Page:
Thursday 15 August 2019

Goodbye bacon, hello tofu

We knew we were in for some surprises in Bali; after all, we moved from metropolis Singapore to a small rural community in Indonesia. Tumbak Bayuh is a village on the west coast of Bali, about ten minutes from the sea and the hustle and bustle of touristy Canggu. It is a different world. 

We are surrounded by fields. When we walk the dog, we have to be mindful of the cows that graze in between the sawah. Chicken run amok everywhere. Friendly farmers wave at us as we plod along the narrow ridges between the mud. Last week we ran in to Pak Candra, our security guard at night, working his day job tending to a field of beans. He immediately pressed an armful of long beans on us, as well as a pile of tiny cucumbers. Dinner sorted. 

It is obvious people here, in a farming community, are much more in tune with nature. But farming life can be harsh, for people and animals alike. Many Balinese families keep a few pigs at the back of their house. Exploring the back alleys we pass the friendly, noisy giants in their small concrete pens. A few days ago the kids came home from school upset. On the way they had witnessed the rather uncomfortable transport of a large pig on a truck – I think we can all guess its destination. I won’t share details, but it suffices to say that they decided to become vegetarian on the spot. I explained that they had been eating pork for years, and that in other countries animals raised for meat are not treated particularly nice either. But we, the consumers, don’t get to see that. The animals and their torture are effectively hidden. The Netherlands for instance, is a huge pork producer, yet I have never seen a pig outside a petting zoo there. 

As we eat little meat in our family anyway, Roel and I decided on solidarity – we would all not eat any meat for a month. Better for the animals as well as the world, since meat production is a mayor contributor to climate change. Jasmijn stated that if she hadn’t died by then, she might consider doing it long term. Linde was fine as long as she didn’t have to become vegan and stop eating cheese. Tijm, our resident carnivore, will struggle the most. Roel is already considering cheating (he got invited by a friend to eat babi guling, suckling pig, shht, don’t tell the kids) As I rarely eat meat I was full of encouragement, until I found out they intended to exclude seafood too. To show that they meant it, they made up a contract, signed it, and put it up on the fridge.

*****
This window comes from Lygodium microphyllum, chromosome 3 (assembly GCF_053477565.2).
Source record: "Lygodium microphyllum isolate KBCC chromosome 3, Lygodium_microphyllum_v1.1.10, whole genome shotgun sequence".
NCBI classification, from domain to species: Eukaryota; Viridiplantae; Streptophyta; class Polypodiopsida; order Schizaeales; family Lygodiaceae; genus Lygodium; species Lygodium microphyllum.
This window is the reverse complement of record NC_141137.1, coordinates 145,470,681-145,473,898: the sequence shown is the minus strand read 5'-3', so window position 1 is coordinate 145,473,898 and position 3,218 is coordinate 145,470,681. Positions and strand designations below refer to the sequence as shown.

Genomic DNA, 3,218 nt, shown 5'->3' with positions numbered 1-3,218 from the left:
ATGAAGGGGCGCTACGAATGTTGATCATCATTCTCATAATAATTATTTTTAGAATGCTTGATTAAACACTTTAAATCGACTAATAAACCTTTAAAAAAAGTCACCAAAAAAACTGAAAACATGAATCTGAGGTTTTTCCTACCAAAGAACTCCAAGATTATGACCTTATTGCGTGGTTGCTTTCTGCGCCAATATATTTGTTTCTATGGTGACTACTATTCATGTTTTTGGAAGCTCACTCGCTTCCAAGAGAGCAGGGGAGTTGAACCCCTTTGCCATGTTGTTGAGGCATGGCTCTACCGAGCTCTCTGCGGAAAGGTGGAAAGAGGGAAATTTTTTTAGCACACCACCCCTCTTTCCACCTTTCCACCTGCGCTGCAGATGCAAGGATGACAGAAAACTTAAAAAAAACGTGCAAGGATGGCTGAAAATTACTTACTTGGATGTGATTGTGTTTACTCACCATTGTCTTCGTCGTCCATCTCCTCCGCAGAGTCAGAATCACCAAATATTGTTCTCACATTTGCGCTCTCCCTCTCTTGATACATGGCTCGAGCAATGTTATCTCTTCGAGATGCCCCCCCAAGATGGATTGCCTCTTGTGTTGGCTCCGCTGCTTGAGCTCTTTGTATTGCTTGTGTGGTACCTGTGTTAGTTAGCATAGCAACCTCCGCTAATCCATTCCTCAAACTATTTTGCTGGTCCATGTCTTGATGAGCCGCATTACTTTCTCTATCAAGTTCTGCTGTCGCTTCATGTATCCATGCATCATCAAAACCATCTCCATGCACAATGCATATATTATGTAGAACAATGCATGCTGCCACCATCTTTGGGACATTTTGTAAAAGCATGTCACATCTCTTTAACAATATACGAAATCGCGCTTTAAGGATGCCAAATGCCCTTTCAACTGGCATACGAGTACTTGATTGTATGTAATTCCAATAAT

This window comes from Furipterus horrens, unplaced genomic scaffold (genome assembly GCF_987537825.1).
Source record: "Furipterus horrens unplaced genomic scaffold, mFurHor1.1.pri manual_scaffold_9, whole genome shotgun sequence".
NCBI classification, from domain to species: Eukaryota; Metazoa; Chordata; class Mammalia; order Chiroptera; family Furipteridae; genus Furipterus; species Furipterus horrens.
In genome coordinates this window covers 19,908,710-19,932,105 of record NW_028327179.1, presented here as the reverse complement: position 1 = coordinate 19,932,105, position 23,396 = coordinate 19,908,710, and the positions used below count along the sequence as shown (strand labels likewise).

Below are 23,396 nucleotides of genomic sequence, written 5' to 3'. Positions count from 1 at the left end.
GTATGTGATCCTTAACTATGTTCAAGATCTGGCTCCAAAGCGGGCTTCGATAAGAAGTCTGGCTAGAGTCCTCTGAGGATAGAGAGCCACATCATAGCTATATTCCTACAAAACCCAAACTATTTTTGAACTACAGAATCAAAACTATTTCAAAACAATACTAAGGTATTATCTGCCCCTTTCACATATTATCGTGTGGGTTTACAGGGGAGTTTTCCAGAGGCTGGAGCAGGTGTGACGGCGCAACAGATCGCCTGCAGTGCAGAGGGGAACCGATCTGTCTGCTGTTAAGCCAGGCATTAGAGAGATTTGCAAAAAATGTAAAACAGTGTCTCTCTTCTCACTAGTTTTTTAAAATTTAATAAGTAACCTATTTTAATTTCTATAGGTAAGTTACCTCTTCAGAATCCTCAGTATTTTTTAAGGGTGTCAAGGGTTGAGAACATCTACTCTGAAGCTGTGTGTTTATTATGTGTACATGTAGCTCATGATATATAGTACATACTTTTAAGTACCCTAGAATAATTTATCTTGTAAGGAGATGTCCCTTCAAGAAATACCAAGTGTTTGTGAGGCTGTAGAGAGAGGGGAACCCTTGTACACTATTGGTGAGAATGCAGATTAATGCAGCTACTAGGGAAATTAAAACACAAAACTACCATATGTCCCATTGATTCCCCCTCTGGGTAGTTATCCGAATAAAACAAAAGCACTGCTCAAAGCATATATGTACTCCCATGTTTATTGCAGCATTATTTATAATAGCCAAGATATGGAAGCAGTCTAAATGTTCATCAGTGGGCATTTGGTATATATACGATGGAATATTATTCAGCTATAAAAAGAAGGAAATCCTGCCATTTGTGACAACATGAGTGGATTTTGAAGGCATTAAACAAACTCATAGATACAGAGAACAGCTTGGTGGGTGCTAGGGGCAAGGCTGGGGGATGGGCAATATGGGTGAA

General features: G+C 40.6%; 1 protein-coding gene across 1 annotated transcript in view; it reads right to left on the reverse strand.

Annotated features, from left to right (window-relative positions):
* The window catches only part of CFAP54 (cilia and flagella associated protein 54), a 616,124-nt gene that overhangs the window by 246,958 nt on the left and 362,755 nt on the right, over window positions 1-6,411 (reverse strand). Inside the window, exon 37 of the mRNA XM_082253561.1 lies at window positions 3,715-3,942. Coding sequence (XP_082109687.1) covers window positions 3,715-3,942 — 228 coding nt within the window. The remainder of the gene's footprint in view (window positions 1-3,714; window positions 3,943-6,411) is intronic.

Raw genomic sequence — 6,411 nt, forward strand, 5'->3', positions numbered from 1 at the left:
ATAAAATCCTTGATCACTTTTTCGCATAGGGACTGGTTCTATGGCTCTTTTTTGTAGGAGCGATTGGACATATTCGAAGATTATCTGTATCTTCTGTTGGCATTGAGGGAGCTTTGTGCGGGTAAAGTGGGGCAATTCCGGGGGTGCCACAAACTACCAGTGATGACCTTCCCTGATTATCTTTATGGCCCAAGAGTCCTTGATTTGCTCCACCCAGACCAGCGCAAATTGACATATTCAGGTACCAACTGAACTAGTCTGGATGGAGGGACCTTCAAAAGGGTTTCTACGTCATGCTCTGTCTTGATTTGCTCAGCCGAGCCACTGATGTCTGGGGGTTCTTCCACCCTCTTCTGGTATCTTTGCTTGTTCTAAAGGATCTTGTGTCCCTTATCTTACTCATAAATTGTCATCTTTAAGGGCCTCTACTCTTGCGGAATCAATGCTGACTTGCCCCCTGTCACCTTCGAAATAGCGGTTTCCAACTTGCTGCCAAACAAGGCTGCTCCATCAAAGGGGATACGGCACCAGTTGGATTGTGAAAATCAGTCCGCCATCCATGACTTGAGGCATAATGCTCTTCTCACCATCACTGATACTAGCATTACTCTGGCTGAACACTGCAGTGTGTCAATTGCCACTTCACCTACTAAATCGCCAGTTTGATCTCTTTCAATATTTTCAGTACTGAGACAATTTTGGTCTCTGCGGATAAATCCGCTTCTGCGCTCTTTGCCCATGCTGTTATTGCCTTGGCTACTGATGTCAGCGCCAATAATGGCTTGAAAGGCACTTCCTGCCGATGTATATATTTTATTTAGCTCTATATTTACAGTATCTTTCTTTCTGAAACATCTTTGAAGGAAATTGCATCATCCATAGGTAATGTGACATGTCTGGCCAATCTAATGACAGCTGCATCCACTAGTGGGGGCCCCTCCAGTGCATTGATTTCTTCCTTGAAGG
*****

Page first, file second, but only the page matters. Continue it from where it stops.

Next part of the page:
Thankfully the Green School lunches are all vegetarian, and we have plenty of meat-free recipes up our sleeves, like Indah’s tempeh, sambal eggs, and our children’s favourite: crispy tofu. This is the dish that you can serve to any visiting child that claims not to like tofu. Trust me, I tried it with the pickiest of playdates! I have promised friends many times to share the recipe, so finally, here it is! And, without Indah to cook us for us, it is all hands on deck and Linde helped in the preparation. 

Crispy tofu

extra firm tofu
2 eggs
light soy sauce
fresh lime or lemon juice
pepper & salt

You need a firm, dry tofu to make this successfully. In Singapore we used Tau Kwa, which is perfect, but in Indonesia and Europe the tofu is often more wet, so make sure to drain it well. If necessary, squeeze out excess water. Cut it in bite-sized rectangles, roughly the size of chicken nuggets. Marinate the pieces in about two tablespoons of soy sauce and one of lemon juice for a little while. Season with salt and pepper.

Crush the cornflakes - we use a mortar and pestle but you can also crush them with a roller pin - until they have the texture of coarse breadcrumbs. 

Now, make an assembly line: one bowl with about half a cup of corn starch, one bowl of beaten eggs, one with the cornflake crumble. Toss & turn each cube of tofu in the corn-starch, egg and cornflakes consecutively. Make sure they are coated all around. 

Heat a generous layer of oil in a low frying pan or wok. When it is very hot, toss in the coated tofu pieces. They need to be fried in a single layer, so it will take a couple of round. Fry them on both sides until brown and crispy, it only takes a few minutes.

We all enjoy them with our favourite sauces, the kids like tomato ketchup and mayonaise whilst the adults prefer sweet Thai chili or sriracha.

* the gorgeous pig photographs are courtesy of fellow Green School parent Ted!


  1. Mijn middelste was zes toen hij vegetariƫr werd, en is dat tot op de dag van vandaag

  2. Je zit in Bali, lucky you. Wij eten ook steeds minder vlees en missen het niet. Er is genoeg lekker ander eten in de wereld en het is leuk om creatief te zijn. Jammer genoeg houdt niet iedereen van koken.